Following an initial report on AI Foundation Models (FMs) last year, the Competition and Markets Authority (CMA) has expressed “real concerns” about it and is investigating the dominance of a small number of big tech firms at the centre of the FM market. 

Foundation Models 

Foundation models (FMs) are AI systems / large-scale machine learning models that are pre-trained on large amounts of data and can be adapted to a range of different, more specific purposes. Examples include the GPT (Generative Pre-trained Transformer) models such as GPT-3 and GPT-4 (different versions of the model behind ChatGPT). 

What’s The Issue? 

As highlighted by the original CMA report, fast-changing FMs have the potential to transform how we live and work, i.e. they possess significant potential to impact people, businesses, and the UK economy. The CMA wants to ensure this AI market develops in a way that doesn’t undermine consumer trust or is dominated by a few players who can exert market power that prevents the full benefits being felt across the economy.

The previous report on the FMA market led to a set of proposed guiding principles to help achieve this, including making FM developers and deployers accountable for outputs provided to consumers, asking for sufficient choice for businesses so they can decide how to use FMs, plus stressing the need for fair dealing, i.e. no anti-competitive conduct including anti-competitive self-preferencing, tying or bundling. 

Move Away From “Winner Takes All Dynamics” 

Now, in the next step from its previous report and development of guiding principles around the FM market, the CMA has outlined growing concerns. The CMA’s Sarah Cardell, for example, has expressed the need to learn from history and move away from the kind of “winner takes all dynamics” that has led to the rise of a small number of powerful platforms. 

3 Areas Of Focus 

The CMA identifies three (what it believes to be key) interlinked risks to fair, effective, and open competition in the FM market. These are: 

  1. Firms controlling critical inputs for developing FMs restricting access to shield themselves from competition. 
  2. Powerful incumbents possibly exploiting their positions in consumer (or business-facing) markets to distort choice in FM services and restrict competition in deployment.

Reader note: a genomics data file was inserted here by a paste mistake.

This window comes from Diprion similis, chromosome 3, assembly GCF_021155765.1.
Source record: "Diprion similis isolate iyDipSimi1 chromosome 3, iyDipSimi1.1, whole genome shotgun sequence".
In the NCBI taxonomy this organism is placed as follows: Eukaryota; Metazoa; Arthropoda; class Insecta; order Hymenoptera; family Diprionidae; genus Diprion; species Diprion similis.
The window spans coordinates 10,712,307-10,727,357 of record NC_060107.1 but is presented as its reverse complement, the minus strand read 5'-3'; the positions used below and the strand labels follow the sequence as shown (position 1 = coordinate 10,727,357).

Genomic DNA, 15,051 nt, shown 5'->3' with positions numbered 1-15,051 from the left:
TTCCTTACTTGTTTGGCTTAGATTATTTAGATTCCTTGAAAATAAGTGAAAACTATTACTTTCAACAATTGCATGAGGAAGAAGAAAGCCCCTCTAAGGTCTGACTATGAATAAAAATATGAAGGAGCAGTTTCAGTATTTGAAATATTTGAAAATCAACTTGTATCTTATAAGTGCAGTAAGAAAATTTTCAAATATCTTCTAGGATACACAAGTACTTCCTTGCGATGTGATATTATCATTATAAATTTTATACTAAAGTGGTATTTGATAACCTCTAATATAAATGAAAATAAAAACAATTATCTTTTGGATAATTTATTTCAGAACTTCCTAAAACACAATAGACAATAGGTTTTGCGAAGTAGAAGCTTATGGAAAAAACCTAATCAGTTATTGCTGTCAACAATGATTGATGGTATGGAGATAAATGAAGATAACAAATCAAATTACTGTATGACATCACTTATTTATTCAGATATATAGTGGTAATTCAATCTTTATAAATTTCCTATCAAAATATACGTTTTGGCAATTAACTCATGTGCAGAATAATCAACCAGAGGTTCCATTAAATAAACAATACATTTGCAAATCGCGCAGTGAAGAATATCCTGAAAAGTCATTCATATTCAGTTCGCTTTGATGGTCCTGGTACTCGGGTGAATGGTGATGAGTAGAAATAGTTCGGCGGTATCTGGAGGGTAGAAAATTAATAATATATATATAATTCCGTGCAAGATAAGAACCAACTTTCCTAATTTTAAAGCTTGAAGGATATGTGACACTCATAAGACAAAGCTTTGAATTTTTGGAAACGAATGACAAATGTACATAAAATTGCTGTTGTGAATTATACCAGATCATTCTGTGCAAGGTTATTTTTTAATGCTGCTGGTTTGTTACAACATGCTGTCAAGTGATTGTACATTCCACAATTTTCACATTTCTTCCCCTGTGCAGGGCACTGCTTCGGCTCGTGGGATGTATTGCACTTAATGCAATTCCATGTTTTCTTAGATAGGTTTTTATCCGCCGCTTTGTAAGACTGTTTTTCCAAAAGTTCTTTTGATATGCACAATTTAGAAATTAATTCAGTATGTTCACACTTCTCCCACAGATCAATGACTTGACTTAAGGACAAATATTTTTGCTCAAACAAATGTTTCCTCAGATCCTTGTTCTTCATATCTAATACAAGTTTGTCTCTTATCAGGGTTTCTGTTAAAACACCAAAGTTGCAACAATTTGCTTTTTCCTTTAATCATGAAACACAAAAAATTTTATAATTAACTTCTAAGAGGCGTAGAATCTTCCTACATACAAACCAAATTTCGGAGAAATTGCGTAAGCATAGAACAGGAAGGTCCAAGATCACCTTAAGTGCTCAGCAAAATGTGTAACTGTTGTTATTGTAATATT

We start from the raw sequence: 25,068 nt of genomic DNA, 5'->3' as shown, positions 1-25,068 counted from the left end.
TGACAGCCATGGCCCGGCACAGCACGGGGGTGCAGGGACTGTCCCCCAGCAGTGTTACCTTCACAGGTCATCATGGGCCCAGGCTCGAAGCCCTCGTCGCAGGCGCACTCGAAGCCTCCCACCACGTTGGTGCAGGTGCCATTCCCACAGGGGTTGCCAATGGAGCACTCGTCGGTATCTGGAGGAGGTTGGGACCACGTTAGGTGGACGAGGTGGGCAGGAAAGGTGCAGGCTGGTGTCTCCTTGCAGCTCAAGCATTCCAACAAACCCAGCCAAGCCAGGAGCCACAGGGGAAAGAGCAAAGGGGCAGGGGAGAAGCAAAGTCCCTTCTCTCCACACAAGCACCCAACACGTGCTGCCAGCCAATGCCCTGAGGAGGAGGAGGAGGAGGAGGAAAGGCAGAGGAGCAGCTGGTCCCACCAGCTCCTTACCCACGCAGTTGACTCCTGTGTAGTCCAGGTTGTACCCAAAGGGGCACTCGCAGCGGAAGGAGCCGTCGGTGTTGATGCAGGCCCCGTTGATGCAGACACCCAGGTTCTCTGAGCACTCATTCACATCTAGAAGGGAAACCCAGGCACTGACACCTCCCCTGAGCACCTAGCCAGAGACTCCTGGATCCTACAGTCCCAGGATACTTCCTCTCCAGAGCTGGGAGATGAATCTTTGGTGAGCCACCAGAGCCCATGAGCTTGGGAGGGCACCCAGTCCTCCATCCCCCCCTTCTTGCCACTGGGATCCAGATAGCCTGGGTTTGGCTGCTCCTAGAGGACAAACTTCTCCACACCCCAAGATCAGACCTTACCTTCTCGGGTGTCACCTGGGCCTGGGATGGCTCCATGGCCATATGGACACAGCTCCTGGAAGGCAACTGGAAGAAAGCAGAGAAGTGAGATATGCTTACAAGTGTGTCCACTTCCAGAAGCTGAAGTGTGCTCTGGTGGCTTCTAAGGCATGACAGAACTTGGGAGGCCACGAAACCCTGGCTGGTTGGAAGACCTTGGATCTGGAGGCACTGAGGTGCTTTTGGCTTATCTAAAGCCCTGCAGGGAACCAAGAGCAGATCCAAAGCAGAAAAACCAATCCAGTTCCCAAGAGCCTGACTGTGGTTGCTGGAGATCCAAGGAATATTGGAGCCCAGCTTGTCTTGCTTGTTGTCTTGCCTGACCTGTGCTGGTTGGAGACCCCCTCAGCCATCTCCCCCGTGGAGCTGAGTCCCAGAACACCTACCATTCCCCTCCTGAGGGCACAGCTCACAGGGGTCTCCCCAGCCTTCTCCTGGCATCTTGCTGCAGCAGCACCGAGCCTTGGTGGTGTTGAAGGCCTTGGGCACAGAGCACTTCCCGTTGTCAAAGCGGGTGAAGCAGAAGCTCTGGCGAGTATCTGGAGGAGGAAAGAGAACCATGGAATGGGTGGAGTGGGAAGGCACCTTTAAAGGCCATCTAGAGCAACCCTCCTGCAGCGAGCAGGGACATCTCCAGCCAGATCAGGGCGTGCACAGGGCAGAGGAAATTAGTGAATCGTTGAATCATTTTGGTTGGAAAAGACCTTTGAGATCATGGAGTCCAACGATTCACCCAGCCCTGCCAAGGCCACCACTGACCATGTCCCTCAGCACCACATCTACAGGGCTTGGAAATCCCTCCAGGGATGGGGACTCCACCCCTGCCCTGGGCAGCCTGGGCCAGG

3. Partnerships involving key players being able to exacerbate existing positions of market power through the value chain. 

In an update paper, the CMA has, therefore, provided details on how each risk would be mitigated by its principles, and also by the actions it’s taking at the moment. 

An Interconnected Web 

One point highlighted by the CMA that illustrates the complication of regulating the FM market effectively is the “interconnected web” of “over 90 partnerships and strategic investments involving the same firms: Google, Apple, Microsoft, Meta, Amazon, and Nvidia (which is the leading supplier of AI accelerator chips).” 

The CMA says that although it recognises the wealth of resources, expertise and innovation these large firms can bring to bear, the role they will likely have in FM markets, and that such partnerships can play a pro-competitive role in the technology ecosystem, it also recognises that powerful partnerships and integrated firms shouldn’t reduce rival firms’ ability to compete, or be used “to insulate powerful firms from competition”.  

As the CMA CEO, said: “The essential challenge we face is how to harness this immensely exciting technology for the benefit of all, while safeguarding against potential exploitation of market power and unintended consequences.” 

What Does This Mean For Your Business?   

Given the fast pace with which the FM market is growing and changing, plus the fact that there is an ever more complicated “interconnected web” of partnerships between the big tech companies at the heart of this market, it’s not surprising that regulator wants to stay involved to have any chance of understanding and regulating it effectively. As highlighted by the CMA’s CEO Sarah Cardell, the transformative promise of FMs as a potential “paradigm shift” for societies and economies is the prize. Although the big tech companies have been the big investors in the development of AI so far, it’s still a ‘market’ that needs fair, open, and effective competition where there’s plenty of choice for buyers, prices are kept low enough, and where innovation isn’t stifled.

We’re still at the stage where guidelines are being given and warnings are being issued but if other aspects of big tech company activities are anything to go by, this is going to be a very challenging market for the CMA to stay on top of and regulate. As the CMA has said, it’s going to be a difficult job to confront the “winner takes all dynamics” of the big tech companies and it remains to be seen how much trouble the CMA has regulating this incredible marketplace.

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